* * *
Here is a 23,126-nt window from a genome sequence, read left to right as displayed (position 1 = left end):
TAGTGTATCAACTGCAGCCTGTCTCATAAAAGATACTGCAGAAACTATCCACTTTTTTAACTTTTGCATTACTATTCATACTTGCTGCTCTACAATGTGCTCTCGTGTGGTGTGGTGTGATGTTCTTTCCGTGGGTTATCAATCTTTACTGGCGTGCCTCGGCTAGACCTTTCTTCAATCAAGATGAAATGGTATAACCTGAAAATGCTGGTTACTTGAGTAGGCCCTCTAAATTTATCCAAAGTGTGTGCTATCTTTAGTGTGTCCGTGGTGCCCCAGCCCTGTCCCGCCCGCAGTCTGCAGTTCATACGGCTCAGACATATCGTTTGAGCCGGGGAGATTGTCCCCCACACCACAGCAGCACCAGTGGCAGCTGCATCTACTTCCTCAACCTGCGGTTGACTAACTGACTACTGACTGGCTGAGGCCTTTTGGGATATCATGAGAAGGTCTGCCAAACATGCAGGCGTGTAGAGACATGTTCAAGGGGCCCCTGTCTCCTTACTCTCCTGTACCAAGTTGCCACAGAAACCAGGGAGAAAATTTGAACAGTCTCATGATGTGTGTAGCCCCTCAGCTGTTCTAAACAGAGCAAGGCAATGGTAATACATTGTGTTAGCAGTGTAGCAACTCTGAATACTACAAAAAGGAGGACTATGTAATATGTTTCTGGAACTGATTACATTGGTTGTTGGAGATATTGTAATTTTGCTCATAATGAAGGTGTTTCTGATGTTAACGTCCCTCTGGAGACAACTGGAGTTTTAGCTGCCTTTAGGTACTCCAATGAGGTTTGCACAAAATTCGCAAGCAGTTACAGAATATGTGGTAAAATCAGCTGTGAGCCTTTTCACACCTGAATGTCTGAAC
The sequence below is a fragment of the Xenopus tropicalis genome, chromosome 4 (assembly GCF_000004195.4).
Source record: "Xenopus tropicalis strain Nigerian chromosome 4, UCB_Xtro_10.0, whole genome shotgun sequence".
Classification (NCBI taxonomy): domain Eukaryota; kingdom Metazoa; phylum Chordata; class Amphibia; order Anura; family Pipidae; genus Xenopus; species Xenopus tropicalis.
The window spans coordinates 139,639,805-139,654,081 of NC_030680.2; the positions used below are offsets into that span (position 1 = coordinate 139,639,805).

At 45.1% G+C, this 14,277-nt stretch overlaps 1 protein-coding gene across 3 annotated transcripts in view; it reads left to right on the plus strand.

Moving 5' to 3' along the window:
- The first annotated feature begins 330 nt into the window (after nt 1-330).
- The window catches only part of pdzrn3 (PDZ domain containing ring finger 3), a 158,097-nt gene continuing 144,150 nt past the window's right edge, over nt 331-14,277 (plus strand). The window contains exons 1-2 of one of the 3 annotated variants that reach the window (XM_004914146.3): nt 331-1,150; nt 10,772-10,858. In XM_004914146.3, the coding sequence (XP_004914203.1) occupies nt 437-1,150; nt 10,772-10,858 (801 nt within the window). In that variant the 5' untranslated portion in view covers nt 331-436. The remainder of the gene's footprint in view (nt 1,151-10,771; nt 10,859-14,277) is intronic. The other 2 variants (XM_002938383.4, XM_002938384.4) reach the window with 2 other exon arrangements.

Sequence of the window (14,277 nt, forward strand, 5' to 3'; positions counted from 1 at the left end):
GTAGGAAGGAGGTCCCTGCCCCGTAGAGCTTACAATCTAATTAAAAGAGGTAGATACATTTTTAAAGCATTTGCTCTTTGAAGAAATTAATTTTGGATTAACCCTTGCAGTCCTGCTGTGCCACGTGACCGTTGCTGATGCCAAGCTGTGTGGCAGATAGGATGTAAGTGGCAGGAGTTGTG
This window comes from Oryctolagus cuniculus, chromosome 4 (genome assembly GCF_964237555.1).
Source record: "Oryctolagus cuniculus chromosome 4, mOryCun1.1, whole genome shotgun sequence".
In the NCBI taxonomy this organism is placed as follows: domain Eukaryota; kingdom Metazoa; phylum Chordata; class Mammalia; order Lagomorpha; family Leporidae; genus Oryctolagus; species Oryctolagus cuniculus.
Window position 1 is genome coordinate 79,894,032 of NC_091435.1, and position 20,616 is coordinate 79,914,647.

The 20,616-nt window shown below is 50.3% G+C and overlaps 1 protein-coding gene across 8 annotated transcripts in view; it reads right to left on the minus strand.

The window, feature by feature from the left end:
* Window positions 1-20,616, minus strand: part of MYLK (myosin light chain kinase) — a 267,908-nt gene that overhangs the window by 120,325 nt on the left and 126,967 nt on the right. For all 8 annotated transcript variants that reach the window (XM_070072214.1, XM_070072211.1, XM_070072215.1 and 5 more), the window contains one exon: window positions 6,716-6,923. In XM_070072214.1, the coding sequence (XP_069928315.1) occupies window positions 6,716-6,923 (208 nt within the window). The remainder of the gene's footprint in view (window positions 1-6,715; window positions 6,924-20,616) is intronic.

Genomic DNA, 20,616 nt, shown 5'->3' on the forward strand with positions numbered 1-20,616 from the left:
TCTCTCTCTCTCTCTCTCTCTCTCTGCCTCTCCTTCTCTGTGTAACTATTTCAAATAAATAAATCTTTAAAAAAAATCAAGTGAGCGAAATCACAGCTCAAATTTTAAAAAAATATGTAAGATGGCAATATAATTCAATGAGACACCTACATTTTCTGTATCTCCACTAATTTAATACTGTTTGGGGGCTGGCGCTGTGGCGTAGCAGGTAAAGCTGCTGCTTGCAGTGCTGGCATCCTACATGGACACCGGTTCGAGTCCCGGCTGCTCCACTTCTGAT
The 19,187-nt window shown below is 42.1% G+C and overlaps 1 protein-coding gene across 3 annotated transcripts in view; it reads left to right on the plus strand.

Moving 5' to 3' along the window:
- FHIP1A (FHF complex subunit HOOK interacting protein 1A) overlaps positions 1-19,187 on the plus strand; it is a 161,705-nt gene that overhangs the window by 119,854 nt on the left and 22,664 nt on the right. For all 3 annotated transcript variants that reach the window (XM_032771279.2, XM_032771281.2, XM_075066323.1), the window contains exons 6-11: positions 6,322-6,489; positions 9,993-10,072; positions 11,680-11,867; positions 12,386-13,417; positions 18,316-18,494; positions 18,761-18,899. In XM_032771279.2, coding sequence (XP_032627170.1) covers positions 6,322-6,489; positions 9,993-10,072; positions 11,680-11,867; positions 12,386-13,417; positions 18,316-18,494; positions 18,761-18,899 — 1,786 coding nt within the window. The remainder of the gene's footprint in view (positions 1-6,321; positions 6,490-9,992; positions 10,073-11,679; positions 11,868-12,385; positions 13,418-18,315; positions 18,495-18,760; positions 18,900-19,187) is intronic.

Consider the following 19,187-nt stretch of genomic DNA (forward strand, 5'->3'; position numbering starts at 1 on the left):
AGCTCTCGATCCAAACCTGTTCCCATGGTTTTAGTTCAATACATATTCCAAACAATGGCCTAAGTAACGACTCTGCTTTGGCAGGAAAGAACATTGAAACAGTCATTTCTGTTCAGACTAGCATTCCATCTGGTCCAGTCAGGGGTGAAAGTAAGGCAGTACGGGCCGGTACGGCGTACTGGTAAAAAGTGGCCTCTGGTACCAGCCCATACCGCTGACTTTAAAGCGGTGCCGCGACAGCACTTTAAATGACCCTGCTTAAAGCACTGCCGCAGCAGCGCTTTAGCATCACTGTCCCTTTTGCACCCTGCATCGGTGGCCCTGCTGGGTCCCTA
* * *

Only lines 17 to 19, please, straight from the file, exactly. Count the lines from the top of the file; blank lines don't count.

The 20,616-nt window shown below is 50.3% G+C and overlaps 1 protein-coding gene across 8 annotated transcripts in view; it reads right to left on the minus strand.

The window, feature by feature from the left end:
* Window positions 1-20,616, minus strand: part of MYLK (myosin light chain kinase) — a 267,908-nt gene that overhangs the window by 120,325 nt on the left and 126,967 nt on the right. For all 8 annotated transcript variants that reach the window (XM_070072214.1, XM_070072211.1, XM_070072215.1 and 5 more), the window contains one exon: window positions 6,716-6,923. In XM_070072214.1, the coding sequence (XP_069928315.1) occupies window positions 6,716-6,923 (208 nt within the window). The remainder of the gene's footprint in view (window positions 1-6,715; window positions 6,924-20,616) is intronic.